Creating a Structure of Living that Supports an Inner Life

In my work, I get to see the underbelly of our social order: the patterns of unhappiness and hardship which we suffer alone, but which are shared by others in epidemic proportions. These are the disorders of society which breed widespread personal unhappiness.

James Hillman, Jungian analyst, alludes to just such a societal disorder when he comments that one of the hardest things which he has to treat is his clients’ schedules. Hillman notes that their schedules are their defenses against change. Said another way, your personal organizer is your defense. Your to-do list is your personal tyrant. Your busyness is your soul’s captor. We haven’t the time to allow into our lives the changes that would be a salve to our souls.

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Authenticity and Approaches to Personal Transformation

Quotations theme: The drive towards self-actualization impels us towards transformation. How do we consciously cooperate with this drive in a way that complements our authenticity? Do we slice and dice ourselves according to others’ dualistic notions of good and evil? Do we subordinate the person to objective moral laws? Or might we allow the unfolding of our nature within the field of presence?

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Life’s Trump Card

Imagine your playing a card game. A very unusual card game. Matter of fact, it’s a game you play every day. It’s called, “Life.” Every day, you’re dealt the cards of your life situation. Every day the same other player wins. You can’t beat him, but you can learn how to split the winnings.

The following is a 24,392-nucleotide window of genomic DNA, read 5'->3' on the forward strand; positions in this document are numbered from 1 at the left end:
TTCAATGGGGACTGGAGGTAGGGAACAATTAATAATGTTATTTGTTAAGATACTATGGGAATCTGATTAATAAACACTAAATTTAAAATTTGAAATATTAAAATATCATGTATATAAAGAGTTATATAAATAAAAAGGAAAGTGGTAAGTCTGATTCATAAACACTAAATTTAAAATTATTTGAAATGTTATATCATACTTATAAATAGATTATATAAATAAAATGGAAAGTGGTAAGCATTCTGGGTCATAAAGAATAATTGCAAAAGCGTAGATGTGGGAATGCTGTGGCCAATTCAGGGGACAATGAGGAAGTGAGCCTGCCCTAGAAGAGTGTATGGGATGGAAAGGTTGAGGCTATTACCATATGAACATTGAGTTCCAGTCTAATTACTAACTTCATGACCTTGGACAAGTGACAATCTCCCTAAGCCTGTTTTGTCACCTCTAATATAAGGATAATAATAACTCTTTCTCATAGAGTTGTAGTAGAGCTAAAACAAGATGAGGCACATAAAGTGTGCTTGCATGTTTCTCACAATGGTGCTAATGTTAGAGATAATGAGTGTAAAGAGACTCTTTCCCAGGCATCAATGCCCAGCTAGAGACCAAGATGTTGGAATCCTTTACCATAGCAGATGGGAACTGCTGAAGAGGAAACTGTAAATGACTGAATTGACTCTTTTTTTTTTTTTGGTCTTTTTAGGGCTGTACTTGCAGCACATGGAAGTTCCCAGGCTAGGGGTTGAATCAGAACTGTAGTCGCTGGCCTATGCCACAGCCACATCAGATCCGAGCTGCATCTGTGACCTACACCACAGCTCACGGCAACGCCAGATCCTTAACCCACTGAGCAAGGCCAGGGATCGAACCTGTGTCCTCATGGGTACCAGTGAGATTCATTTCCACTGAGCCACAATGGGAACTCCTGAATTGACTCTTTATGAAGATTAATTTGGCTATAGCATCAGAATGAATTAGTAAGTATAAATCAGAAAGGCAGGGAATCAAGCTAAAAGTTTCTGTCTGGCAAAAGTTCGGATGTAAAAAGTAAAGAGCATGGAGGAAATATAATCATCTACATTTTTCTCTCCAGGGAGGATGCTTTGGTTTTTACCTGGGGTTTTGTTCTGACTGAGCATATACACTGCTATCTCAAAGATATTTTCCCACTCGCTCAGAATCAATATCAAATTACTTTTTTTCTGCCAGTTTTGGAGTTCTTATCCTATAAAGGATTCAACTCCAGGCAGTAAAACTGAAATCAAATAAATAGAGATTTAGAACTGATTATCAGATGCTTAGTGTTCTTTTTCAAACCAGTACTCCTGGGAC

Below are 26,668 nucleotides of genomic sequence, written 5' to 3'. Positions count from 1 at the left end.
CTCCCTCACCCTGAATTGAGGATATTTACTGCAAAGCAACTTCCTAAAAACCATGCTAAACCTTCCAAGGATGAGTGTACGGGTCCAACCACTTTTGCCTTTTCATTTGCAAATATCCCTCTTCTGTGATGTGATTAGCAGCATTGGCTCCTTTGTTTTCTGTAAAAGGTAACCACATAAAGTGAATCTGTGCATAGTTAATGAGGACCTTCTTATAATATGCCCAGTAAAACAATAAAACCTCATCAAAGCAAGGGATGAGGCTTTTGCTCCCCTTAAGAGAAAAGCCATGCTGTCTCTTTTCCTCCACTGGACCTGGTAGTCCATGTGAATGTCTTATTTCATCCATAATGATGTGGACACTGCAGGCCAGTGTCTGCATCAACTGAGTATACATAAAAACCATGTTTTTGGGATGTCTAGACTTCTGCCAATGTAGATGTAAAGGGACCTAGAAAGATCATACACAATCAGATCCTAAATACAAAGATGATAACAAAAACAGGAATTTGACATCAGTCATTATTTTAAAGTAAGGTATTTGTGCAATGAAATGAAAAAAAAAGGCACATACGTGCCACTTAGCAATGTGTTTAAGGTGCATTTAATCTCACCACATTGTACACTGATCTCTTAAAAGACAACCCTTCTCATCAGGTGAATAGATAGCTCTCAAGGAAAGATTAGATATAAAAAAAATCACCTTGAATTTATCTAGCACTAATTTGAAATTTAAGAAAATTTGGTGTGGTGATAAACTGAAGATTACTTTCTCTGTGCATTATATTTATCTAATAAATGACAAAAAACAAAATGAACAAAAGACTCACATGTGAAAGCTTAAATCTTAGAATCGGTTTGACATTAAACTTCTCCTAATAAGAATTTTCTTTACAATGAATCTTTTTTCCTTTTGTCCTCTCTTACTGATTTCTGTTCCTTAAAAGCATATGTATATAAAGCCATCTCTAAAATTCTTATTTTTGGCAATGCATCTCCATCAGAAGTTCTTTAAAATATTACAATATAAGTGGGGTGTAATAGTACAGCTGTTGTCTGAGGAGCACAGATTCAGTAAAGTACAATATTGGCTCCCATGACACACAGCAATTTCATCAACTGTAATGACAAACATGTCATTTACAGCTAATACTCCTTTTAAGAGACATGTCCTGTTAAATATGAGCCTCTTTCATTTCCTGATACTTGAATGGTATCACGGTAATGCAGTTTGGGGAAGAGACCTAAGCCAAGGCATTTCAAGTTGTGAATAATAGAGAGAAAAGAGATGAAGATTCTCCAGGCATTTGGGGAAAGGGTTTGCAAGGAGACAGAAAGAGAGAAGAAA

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Is Being Good, Good Enough?

We all have parts of ourselves which we don’t like. Perhaps it’s the sadness from which our forced laughter distracts us. Or the envy we feel for someone’s good fortune. Or the anger that occasionally bursts forth much to our embarrassment. For many of us, these dark and difficult feelings are unacceptable. They don’t measure up to our assumed standards of decency, goodness, or spirituality. So what are we to do with them?

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A Life of Your Choosing

Too many of us live lives which we do not want, but we feel helpless to change. For some, their hopes and passions have almost expired entangled in the thorns of drudgery or unwanted situations. Others spend their days in the stupor of a thankless job in which they have no interest except a paycheck. Still other persons live in enslavement to the debt which our materialistic culture encourages. If we asked any of these persons, “Is this the life you want?”, most would emphatically reply, “No!”… and then continue on as they were.

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